Exchange 2007 Service Pack 1 is coming soon to a server near you. As you've read here before, there are a lot of new mobility features coming in Service Pack 1 and I hope I can provide you with some of the juicy details you've been waiting for.

Note As wonderful as these new features are, currently we do not know of any mobile phones that currently support them. We're pretty sure that eventually, you'll be able to get a device that supports them, but for now, just keep watching this blog for updates.

Here's some of what you can look forward to.

Default Exchange ActiveSync Mailbox Policies

Exchange 2007 shipped with a wide variety of Exchange ActiveSync mailbox policy settings. You could enforce a password, require that password be a certain length, prohibit the downloading of attachments, prevent users from reusing past passwords, and specify whether users could access information stored in Windows SharePoint Services document libraries. However, all of these policy settings don't do much good unless you assign your users to a policy. In Exchange 2007 RTM, all users had to be explicitly assigned to a policy. You could do this one at a time, or use an Exchange PowerShell one-liner to do it for you. In case you were wondering, here's the PowerShell cmdlet to assign all existing users to a policy.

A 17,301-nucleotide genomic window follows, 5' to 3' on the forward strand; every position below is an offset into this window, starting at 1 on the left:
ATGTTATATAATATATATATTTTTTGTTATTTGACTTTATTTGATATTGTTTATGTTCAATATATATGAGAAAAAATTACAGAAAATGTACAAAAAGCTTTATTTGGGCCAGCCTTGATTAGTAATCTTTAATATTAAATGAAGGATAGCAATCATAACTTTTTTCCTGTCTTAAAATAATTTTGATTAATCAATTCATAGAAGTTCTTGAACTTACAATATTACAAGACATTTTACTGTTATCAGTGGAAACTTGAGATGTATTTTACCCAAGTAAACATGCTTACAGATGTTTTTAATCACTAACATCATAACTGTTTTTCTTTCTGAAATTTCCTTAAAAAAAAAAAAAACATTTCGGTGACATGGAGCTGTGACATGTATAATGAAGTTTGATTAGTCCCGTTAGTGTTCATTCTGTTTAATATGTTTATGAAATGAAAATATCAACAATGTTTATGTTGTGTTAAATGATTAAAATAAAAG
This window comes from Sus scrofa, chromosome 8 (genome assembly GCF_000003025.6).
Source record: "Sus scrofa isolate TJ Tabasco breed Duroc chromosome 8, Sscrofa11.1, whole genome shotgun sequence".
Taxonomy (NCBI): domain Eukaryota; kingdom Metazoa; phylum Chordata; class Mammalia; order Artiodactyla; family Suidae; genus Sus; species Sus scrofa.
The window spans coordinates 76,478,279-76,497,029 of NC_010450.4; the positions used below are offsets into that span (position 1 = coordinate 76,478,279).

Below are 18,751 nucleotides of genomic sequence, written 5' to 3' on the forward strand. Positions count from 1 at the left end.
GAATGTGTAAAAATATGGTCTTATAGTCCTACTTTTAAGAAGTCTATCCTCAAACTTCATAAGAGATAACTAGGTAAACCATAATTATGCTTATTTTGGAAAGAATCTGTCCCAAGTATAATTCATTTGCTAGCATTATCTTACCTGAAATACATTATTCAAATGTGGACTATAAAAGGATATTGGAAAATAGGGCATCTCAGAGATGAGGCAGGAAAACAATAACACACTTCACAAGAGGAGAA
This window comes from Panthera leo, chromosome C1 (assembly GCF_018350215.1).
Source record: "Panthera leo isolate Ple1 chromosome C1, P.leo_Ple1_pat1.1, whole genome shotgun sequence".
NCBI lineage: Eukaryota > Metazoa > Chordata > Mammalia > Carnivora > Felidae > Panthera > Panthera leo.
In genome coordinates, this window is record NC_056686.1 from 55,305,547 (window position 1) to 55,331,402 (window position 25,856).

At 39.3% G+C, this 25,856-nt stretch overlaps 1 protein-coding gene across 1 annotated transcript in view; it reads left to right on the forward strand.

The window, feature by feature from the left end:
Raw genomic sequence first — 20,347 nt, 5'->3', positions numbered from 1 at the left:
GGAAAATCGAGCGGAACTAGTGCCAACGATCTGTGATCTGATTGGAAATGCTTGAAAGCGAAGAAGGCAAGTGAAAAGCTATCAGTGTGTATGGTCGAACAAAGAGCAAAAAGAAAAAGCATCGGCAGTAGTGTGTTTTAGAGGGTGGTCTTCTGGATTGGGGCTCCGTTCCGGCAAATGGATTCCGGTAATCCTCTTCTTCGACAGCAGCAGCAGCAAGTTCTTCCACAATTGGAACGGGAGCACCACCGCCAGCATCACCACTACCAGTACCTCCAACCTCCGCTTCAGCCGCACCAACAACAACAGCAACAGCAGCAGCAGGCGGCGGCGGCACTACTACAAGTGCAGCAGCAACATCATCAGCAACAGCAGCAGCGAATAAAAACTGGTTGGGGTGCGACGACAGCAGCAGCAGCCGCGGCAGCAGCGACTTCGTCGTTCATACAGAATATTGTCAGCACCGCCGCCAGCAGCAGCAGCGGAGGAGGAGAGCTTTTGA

Get-Mailbox | Set-CASMailbox –ActiveSyncMailboxPolicy (Get-ActiveSyncMailboxPolicy "Sales Policy").Identity

That's really pretty simple, but wouldn't you like it to be even easier? Well, now it is. Exchange 2007 Service Pack 1 allows Administrators to designate an existing policy as the default policy. When a policy is marked as default, all new users will automatically be assigned the policy. You can switch the default policy at any time through the Exchange Management Console or the Exchange Management Shell.

New and Enhanced Policy Settings

In addition to the default policy, there are a significant number of new policy settings available in Exchange 2007 Service Pack 1. Now for a little bit of legal text: the ability to use many of the new policy settings is a premium feature of Exchange ActiveSync and requires an Exchange Enterprise Client Access License for each mailbox on which the policies are implemented. As I mentioned previously, the new policy features are available in Exchange ActiveSync Protocol version 12.1 (Exchange 2007 RTM ships with Exchange ActiveSync protocol version 12.0). Windows Mobile 6.0 is compatible with Exchange ActiveSync Protocol version 12.0. It's a reasonably safe bet that a future device operating system will support Exchange ActiveSync version 12.1, but I can't make any guarantees.

Policy Settings for Exchange ActiveSync:

Settings

Ex2007 RTM

Ex2007 SP1
STANDARD CAL

Ex2007 SP1
ENTERPRISE CAL

Password Required

x

X

X

Min Password Length

X

X

X

Alphanumeric Password

X

X

X

Inactivity Timeout

X

X

X

Max Failed Password Attempts

X

X

X

Policy Refresh Interval

X

X

X

Allow non-provisionable devices

X

X

X

Attachments Enabled

X

X

X

Storage Card Encryption

X

X

X

Password Recovery Enabled

X

X

X

Allow Simple Device Password

X

X

X

Max Attachment Size